Greece has rejected a compromise with international creditors in the referendum held on Sunday, raising serious doubts about whether it will remain inside the eurozone. The No camp won 61.3 per cent of the vote and was victorious in every region of the country, a remarkable political exploit by Greek Prime Minister Alexis Tsipras.
However, the result is likely to plunge the country into deeper economic turmoilas it tries to prevent the collapse of a financial system that is rapidly running out of cash. The next key date in the crisis is now July 20, when Greece needs to repay EUR3.5bn on a bond held by the ECB. (FT)
In the news Read more
Elsewhere on Friday,
- Facebook changes its logo.
- Galbraith via Yanis: Nine myths about the Greek crisis... and Only the no can save the euro.
- A reliable contrarian indicator.
- How Billy Mitchell became a video-game superstar and achieved Pac-Man bliss. Read more
Cardiff Garcia chats with Diane Coyle, the head of the consultancy Enlightenment Economics about the diminishing relevance of GDP. They also touch on the risks of big data and the ethical issues surrounding it. Diane highlights what building strategies we should be adopting from the Victorians.
In which FT Alphaville’s Izabella Kaminska and Henry Farrell, political economy professor at George Washington university discuss the process by which anarchic markets self-organise into governmental structures… whether they like it or not. Read more
Europe’s message to Greek citizens is simple: they are voting on membership of the eurozone. Read more
Aesthetic delight, historical artefact or a top quality investment?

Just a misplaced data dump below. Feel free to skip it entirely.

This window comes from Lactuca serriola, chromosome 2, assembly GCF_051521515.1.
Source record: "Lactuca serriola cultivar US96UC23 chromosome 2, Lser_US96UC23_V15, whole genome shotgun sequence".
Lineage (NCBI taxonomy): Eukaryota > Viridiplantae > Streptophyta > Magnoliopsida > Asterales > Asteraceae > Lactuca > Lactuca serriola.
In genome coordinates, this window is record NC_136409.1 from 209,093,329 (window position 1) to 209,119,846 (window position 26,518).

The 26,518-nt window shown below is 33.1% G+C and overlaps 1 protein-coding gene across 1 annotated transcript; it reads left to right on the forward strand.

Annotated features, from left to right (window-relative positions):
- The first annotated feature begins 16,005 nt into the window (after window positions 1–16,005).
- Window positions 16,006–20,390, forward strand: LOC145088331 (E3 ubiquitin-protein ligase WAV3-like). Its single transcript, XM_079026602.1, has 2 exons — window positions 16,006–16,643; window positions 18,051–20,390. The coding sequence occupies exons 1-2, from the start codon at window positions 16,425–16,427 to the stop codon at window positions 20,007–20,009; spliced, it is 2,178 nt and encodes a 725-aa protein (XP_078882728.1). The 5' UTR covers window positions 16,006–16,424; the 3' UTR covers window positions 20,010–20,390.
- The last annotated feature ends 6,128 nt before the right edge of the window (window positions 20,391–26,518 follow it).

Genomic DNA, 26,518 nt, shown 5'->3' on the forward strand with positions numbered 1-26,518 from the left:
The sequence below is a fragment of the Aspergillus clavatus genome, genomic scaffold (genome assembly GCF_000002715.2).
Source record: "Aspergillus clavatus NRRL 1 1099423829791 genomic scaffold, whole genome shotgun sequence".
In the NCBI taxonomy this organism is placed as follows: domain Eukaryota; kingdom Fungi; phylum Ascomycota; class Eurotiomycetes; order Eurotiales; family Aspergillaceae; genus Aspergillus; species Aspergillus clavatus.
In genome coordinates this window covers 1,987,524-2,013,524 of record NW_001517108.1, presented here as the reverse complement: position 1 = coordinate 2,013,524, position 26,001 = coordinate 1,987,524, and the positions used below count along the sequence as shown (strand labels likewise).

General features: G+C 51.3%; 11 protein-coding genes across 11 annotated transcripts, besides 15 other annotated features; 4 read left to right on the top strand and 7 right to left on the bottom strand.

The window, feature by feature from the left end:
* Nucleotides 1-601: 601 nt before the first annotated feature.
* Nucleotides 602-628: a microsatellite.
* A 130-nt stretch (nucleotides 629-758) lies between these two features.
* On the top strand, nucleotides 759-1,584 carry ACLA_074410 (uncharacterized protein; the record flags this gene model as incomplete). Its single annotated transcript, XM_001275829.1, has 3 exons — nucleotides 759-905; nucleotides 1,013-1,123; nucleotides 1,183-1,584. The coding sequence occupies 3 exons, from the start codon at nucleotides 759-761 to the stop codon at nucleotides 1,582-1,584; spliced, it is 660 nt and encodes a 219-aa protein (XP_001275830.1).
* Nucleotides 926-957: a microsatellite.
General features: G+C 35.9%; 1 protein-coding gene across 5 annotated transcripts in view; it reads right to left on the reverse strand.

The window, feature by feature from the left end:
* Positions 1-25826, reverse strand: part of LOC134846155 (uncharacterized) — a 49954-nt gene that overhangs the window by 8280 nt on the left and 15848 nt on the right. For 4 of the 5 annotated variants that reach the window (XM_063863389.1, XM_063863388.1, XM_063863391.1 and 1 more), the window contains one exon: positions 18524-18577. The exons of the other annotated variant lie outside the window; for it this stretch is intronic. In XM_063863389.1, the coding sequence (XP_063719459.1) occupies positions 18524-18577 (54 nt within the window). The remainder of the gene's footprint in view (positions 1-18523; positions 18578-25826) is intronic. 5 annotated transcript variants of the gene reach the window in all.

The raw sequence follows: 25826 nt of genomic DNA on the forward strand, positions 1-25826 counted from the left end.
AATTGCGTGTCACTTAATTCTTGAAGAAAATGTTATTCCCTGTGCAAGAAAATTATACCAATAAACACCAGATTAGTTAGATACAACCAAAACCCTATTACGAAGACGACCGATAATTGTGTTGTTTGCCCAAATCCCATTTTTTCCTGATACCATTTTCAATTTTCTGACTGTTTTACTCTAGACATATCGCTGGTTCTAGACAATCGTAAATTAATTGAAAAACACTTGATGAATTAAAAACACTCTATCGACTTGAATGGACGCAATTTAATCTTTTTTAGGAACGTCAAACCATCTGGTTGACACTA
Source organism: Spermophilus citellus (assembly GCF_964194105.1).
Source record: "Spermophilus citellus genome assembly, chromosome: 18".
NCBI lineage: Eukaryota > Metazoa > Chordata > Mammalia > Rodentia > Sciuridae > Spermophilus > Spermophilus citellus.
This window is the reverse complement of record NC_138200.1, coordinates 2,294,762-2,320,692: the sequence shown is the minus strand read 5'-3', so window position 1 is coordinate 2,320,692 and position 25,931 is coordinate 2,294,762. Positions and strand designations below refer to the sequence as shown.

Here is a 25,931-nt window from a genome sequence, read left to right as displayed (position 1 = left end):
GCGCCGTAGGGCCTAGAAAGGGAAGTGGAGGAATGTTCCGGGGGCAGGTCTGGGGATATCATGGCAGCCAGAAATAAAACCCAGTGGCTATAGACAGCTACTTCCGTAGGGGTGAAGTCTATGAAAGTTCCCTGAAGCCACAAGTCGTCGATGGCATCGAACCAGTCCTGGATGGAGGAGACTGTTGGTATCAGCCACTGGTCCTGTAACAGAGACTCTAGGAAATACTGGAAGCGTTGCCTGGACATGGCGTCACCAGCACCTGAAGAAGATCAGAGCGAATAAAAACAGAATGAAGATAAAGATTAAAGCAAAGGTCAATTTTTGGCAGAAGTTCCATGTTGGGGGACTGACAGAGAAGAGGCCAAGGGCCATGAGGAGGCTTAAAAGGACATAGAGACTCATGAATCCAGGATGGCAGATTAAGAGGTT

At last week’s FT125 forum Bill Gates called for more investment in breakthrough clean technology research like high-altitude wind, which attempts to capture energy from the the fast flowing narrow air currents found in the earth’s atmosphere.
Gates also said he is planning to double his personal investment in transformational green tech to $2bn over the next five years in an attempt to “bend the curve” in combating climate change.
But another less expected message from Gates was that billionaire entrepreneurs like him operating in the private sector can’t be depended upon to change the energy paradigm alone — what some might describe as a slap in the face of those American tech entrepreneurs who favour fiercely laissez faire approaches to such challenges. Read more
Elsewhere on Monday,
- Ten days in June.
- The long history of the fight against Uber.
- London house prices approaching £200 per brick.
- How long is the short run this time? Read more
Elsewhere on Greece:
- Time for a fresh start?
- How the recovery will look like when Greece leaves the euro.
- Europe’s moment of truth leads to Grisis.
- What might contagion look like? Read more
What-used-to-be the world’s most secretive summer-retreat/talking shop, Bilderberg (less secret now they have a website) is convening in Austria over the next four days.
Promised topics include:
Chemical Weapons Threats
Current Economic Issues
Think you are smart and know stuff? Do you have two or three friends or colleagues who are similarly gifted?
Enter our fab quiz at 6pm on July 1 at Camp Alphaville, under canvas on the grounds of the Honourable Artillery Company, London. Read more
Anil Rajani, Partner at law firm Fladgate, reckons the SFO should take a leaf out of the FCA’s book when it comes to the “self reporting” of wrong-doing within companies.
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And so to the US Department of Justice’s indictment on Wednesday of nine Fifa officials, alleging a RICO conspiracy, wire fraud, money laundering, etc…
The indictment alleges that, between 1991 and the present, the defendants and their co-conspirators corrupted the enterprise by engaging in various criminal activities, including fraud, bribery and money laundering. Two generations of soccer officials abused their positions of trust for personal gain, frequently through an alliance with unscrupulous sports marketing executives who shut out competitors and kept highly lucrative contracts for themselves through the systematic payment of bribes and kickbacks. All told, the soccer officials are charged with conspiring to solicit and receive well over $150 million in bribes and kickbacks in exchange for their official support of the sports marketing executives who agreed to make the unlawful payments. Read more